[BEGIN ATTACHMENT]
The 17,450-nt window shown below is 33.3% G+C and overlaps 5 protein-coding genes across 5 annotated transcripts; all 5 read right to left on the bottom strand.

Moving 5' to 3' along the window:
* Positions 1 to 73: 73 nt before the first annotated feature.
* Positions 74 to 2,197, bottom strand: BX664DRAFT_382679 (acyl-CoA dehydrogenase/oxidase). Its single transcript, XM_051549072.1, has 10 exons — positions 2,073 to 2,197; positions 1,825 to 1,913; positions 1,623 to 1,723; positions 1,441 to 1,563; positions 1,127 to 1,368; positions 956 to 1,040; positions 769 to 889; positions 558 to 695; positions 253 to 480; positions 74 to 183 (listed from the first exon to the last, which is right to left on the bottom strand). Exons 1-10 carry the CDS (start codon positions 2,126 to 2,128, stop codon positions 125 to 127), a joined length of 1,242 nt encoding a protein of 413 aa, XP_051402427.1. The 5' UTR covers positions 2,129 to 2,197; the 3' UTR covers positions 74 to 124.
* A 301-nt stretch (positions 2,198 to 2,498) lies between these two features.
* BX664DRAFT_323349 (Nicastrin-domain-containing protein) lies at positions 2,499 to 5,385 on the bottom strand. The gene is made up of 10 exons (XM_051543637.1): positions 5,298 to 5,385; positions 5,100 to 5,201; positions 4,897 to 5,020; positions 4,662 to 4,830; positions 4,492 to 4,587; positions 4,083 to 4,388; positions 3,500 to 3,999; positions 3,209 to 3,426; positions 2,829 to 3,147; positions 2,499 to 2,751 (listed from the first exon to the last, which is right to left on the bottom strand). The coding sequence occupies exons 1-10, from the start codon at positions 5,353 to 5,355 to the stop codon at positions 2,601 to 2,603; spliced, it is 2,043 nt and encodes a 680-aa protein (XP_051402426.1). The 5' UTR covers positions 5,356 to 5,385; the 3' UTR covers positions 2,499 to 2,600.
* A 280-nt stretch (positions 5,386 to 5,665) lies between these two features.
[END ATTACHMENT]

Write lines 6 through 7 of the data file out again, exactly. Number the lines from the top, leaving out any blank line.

* BX664DRAFT_323349 (Nicastrin-domain-containing protein) lies at positions 2,499 to 5,385 on the bottom strand. The gene is made up of 10 exons (XM_051543637.1): positions 5,298 to 5,385; positions 5,100 to 5,201; positions 4,897 to 5,020; positions 4,662 to 4,830; positions 4,492 to 4,587; positions 4,083 to 4,388; positions 3,500 to 3,999; positions 3,209 to 3,426; positions 2,829 to 3,147; positions 2,499 to 2,751 (listed from the first exon to the last, which is right to left on the bottom strand). The coding sequence occupies exons 1-10, from the start codon at positions 5,353 to 5,355 to the stop codon at positions 2,601 to 2,603; spliced, it is 2,043 nt and encodes a 680-aa protein (XP_051402426.1). The 5' UTR covers positions 5,356 to 5,385; the 3' UTR covers positions 2,499 to 2,600.
* A 280-nt stretch (positions 5,386 to 5,665) lies between these two features.